The rest of us struggle with family. We are adults, lead responsible lives, no longer have the bad habits of younger years. But something triggers five-year old behavior. Someone’s a bully. Someone gets teased. One person is nosy, someone else doesn’t care to ask enough questions. Many are “offended” at an opinion, the food, the word in a song. Instead of “merry and bright,” you get “fury and fight.”
Why does this happen when absolutely no one wants it to happen? Because Christmas is fraught with the freight of memories. We take the gauzy, vague memories of childhood and make them solid. We had perfect trees and handmade, heirloom ornaments. The treats were perfect and the food exquisite. It wasn’t of course, but our brain steps in, says, “let me remember that differently for you.” Your perfect childhood is endlessly trying to be created, not re-created. You struggle to create today the fantasy that never was in your childhood. Trouble erupts when your definition of “perfect” is not the same as the other people’s. Tension blossoms, followed by a power struggle. Everyone loses.
As adults, we have a firm vision of who we are now. In control. In control of how we want people to think of us. Your siblings remember foibles and habits we’dlike to forget. They bring them up anyway. You collapse. You realize just how many buttons you have that get pushed. In fact, you are just one big button standing next to the Christmas tree.
Shift your perspective just a bit. Instead of thinking of yourself as the noble, wounded bull in the bullfight, remember that the bull inevitably gets stabbed by the bullfighter (to wild applause). Update that image. You are the bull—but strong, nimble, powerful. Not wounded, but angry. The matador is the thoughtless sibling, aunt, cousin. Decked out in a too-tight suit of lights, [the link description is worth reading, just for the unfortunate translation], complete with the little goofy hat, pink hose, sequined pants and . . . your emotional baggage instead of a cape.
Here’s the trick: stop looking at the red cape/baggage the matador wiggles at you. There is a sword in there. Look at your matador–the sparkly sequins, the tight pants. There’s your target. Can’t run fast in that getup. You are a lot more powerful. But only if you ignore the taunts and flapping red attention-distracting flag. If you charge the flag, you will be jeered. Swords will appear. If you gore the bullfighter, you will hate yourself later. And you’ll be stabbed. People will cheer. Not the result you want.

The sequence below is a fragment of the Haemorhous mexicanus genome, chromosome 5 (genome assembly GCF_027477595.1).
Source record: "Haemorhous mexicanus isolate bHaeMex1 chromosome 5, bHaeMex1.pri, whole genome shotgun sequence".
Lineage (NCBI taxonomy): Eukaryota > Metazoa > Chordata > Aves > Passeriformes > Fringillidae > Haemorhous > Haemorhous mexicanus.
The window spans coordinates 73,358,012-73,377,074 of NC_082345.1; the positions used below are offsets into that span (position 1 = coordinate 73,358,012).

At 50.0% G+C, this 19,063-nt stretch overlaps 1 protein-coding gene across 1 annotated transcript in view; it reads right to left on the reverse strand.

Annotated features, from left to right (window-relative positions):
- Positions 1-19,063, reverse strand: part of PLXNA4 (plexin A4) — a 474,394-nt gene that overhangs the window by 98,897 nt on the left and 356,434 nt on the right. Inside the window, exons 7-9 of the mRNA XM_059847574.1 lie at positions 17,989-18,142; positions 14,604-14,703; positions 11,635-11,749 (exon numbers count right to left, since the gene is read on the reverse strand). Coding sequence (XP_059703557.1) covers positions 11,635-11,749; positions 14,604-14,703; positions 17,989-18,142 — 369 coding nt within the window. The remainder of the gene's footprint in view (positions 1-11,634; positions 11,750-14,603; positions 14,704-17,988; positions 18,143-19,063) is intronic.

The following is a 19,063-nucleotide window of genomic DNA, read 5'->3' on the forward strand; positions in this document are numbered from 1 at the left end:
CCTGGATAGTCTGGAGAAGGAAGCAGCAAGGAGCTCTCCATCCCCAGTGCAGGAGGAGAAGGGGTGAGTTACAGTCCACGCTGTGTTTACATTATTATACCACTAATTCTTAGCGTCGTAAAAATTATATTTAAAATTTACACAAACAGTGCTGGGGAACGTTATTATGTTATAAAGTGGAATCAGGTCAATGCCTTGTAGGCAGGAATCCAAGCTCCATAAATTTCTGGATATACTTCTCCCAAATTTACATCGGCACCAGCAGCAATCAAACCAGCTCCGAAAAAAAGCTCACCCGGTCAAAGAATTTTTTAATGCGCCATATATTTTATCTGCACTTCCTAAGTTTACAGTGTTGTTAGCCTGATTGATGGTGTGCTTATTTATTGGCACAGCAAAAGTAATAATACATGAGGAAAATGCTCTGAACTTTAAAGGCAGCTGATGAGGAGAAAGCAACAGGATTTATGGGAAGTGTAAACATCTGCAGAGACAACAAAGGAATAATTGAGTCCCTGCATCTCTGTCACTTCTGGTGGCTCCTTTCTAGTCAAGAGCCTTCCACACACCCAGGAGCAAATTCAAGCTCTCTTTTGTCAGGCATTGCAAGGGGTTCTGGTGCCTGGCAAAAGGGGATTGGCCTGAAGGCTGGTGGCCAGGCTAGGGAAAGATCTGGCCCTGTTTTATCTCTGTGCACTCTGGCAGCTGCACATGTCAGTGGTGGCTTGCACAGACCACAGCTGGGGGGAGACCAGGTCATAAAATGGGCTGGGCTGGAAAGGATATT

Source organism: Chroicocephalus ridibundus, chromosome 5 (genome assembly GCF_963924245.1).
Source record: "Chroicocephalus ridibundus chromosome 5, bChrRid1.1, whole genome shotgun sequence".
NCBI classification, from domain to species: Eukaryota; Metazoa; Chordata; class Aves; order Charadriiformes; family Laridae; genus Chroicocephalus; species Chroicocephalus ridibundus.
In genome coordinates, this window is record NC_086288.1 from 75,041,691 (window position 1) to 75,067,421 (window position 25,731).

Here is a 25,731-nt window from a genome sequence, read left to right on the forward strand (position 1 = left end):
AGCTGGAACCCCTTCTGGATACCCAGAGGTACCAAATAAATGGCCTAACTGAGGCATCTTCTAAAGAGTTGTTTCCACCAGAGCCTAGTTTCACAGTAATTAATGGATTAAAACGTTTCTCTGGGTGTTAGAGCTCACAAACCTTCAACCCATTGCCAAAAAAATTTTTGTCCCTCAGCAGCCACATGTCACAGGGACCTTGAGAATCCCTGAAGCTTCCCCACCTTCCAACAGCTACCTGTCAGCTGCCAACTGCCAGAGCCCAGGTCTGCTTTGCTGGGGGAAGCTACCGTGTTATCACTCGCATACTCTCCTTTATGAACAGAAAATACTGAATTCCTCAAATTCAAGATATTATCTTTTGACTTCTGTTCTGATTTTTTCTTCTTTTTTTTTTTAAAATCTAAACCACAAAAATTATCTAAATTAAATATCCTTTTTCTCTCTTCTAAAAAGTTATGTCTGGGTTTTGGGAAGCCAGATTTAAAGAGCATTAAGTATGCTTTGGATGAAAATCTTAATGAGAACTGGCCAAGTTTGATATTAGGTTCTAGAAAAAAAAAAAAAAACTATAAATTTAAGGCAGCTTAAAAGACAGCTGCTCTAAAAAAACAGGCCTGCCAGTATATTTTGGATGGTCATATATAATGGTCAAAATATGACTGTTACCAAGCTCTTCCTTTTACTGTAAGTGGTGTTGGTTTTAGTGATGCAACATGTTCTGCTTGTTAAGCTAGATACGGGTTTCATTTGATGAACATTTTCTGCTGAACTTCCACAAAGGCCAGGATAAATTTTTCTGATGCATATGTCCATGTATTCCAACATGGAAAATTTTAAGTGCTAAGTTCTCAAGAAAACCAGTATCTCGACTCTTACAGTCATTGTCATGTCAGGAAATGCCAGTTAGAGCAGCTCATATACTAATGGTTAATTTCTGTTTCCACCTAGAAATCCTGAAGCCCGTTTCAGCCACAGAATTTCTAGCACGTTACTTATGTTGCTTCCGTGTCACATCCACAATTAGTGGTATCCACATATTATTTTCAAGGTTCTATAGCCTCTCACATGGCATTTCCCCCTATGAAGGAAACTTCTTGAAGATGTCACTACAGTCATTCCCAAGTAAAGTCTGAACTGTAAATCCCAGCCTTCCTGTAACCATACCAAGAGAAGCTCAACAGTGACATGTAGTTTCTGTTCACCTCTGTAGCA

Here’s the move: Ignore the baggage. Do not attack the attention-grabbing baggage. Once you charge, there is a feint, the distraction moves, and the matador is engaged. Instead, listen to what the matador is goading you with. Listen, not to charge headlong into the red, but to hear a keyword you can acknowledge. This move catches the matador off guard.
Aunty Annoying: Are you still at that dead-end job? I don’t understand why you didn’t become an engineer like your brother.
You: [respond to key word, “engineer”] Yes, [brother’s name] is very successful. We are all proud of him. [If you can’t manage that, you can substitute, “You must be so proud of him. “]
Aunty Annoying: We’d like to be proud of you, too, but it’s hard to be proud of someone who claims to be an artist.
You: [respond to key word “artist.”] Art isn’t valued by our culture, is it? [Notice that you are not chasing the red flag here]
Aunt Annoying: No, who cares about art? Why did you disappoint us all anyway?
You: [changing subject] What did you want to be when you were little, Aunt Annoying?
Aunt Annoying: I didn’t have choices like you kids today do. I stayed home and raised the children. Which reminds me, when are you going to give my sister a grandchild?
You: [responding to keyword “grandchild”] Speaking of grandchildren, how is your grandson Iggy doing?
Notice that this is not a conversation. This is you, avoiding charging the ancient painful baggage being dangled in front of you. You are not looking for conversation, you are avoiding a tearful confrontation. You are listening, not to correct her, make her wrong, express your frustration, but to keep coming back to her, instead of the red cape.
Keep your eye on the real target–the matador. Do not resort to the clever, snarky verbal slap that will put the questioner down, hard. (It will attract the attention of the bully protector.) Feel sorry (if your can’t muster compassionate) at the inability of the matador to manage a good relationship. Focus on acknowledging the life of the questioner. Turn the conversation to neutral ground or to questions about the matador. Not mean questions, neutral. Within 20 minutes, you will be behaving like the in-control adult you are.
Then take a lap around the ring, still standing, still strong, still powerful. Stand among your peaceful family. You’ve earned it.
—Quinn McDonald has been the matador and the bull. This year, she’s avoiding being the red baggage.